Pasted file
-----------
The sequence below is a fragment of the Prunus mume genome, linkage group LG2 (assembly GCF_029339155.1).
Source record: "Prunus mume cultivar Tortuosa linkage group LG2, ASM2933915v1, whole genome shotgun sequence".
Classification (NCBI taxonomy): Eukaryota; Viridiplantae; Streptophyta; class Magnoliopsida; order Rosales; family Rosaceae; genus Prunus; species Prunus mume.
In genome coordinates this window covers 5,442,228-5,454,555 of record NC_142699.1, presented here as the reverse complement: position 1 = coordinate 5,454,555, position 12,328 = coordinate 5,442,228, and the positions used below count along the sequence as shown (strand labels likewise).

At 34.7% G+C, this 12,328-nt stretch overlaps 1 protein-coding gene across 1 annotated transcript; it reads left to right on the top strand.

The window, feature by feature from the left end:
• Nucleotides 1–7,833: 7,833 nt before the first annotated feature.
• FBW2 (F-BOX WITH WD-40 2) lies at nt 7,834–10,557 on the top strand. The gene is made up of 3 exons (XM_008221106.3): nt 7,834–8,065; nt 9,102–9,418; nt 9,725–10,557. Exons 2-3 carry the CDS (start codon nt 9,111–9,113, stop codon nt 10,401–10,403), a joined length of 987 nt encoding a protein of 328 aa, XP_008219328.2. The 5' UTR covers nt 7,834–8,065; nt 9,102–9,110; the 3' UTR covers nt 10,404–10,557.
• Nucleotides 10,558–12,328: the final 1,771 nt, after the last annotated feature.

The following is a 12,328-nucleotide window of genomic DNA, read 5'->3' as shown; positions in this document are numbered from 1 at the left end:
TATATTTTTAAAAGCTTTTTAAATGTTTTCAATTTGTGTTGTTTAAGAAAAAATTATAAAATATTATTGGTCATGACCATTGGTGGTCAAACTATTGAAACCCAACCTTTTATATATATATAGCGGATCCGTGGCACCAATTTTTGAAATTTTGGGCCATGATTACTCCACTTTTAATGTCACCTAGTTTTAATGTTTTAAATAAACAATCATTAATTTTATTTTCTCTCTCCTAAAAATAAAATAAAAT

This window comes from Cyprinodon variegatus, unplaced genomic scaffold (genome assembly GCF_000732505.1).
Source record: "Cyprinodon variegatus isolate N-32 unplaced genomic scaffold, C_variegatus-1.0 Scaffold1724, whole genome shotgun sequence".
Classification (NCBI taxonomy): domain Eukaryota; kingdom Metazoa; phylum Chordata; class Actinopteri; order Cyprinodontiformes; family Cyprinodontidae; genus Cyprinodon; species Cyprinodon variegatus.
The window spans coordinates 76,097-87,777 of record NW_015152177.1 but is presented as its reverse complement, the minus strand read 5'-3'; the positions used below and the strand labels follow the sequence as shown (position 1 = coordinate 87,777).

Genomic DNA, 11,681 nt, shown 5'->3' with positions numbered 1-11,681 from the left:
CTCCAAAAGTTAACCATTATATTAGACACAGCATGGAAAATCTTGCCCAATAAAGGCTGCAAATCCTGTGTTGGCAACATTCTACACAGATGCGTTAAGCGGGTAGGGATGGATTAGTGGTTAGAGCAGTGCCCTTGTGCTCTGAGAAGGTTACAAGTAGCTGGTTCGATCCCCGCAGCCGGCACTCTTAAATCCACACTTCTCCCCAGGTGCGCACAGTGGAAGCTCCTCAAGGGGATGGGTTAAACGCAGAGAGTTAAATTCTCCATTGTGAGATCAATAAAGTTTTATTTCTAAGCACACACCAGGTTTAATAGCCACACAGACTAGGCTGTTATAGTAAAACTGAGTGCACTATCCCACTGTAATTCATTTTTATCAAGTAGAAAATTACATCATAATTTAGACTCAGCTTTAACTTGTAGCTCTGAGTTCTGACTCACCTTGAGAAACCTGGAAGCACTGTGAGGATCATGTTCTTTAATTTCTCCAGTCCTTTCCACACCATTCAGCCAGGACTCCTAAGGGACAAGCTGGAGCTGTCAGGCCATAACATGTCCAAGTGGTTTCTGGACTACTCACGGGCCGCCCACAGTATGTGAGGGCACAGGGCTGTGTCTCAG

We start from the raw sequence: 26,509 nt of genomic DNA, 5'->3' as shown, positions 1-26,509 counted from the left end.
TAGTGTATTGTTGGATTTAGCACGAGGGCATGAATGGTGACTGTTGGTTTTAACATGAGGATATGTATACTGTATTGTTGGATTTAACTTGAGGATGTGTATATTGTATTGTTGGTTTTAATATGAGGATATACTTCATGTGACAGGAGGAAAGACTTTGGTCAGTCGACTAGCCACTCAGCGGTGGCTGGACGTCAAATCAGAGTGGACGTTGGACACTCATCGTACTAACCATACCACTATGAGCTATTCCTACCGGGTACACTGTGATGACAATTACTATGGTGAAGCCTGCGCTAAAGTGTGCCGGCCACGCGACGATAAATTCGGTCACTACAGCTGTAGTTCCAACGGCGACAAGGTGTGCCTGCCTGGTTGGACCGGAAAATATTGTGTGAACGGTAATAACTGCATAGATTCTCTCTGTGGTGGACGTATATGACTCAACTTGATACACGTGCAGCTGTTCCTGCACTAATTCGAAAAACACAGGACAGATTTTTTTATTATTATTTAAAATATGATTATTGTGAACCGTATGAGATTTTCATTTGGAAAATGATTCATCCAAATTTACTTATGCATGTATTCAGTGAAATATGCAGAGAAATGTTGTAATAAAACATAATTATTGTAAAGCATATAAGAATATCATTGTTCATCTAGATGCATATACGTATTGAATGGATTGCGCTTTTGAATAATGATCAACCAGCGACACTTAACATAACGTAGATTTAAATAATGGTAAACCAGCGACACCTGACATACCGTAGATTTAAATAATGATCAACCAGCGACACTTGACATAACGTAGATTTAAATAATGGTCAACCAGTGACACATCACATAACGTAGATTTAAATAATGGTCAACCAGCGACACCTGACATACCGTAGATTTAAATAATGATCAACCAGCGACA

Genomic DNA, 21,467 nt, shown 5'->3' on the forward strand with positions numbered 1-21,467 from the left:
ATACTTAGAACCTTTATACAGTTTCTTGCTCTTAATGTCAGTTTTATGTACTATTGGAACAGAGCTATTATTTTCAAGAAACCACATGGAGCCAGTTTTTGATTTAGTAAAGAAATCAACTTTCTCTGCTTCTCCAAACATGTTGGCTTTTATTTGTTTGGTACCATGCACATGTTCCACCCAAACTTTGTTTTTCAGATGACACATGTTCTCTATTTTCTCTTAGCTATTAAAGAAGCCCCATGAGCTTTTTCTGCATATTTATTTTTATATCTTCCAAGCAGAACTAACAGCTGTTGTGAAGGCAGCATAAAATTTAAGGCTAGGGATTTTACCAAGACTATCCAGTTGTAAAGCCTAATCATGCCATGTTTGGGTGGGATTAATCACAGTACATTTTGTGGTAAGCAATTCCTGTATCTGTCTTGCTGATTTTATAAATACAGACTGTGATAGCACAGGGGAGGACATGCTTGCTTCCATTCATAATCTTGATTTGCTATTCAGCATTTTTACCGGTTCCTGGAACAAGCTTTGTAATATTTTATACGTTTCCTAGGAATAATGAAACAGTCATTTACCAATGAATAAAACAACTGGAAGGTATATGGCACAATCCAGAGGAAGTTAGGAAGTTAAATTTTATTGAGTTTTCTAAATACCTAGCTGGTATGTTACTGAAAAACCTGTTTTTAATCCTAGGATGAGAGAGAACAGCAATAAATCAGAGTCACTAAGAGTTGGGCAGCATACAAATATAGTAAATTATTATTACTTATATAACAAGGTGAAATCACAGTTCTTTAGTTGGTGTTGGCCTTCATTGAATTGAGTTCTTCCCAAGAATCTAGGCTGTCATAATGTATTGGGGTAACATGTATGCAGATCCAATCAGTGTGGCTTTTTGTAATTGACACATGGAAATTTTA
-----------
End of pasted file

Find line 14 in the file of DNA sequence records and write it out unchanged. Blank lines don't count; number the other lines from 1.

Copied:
Classification (NCBI taxonomy): domain Eukaryota; kingdom Metazoa; phylum Chordata; class Actinopteri; order Cyprinodontiformes; family Cyprinodontidae; genus Cyprinodon; species Cyprinodon variegatus.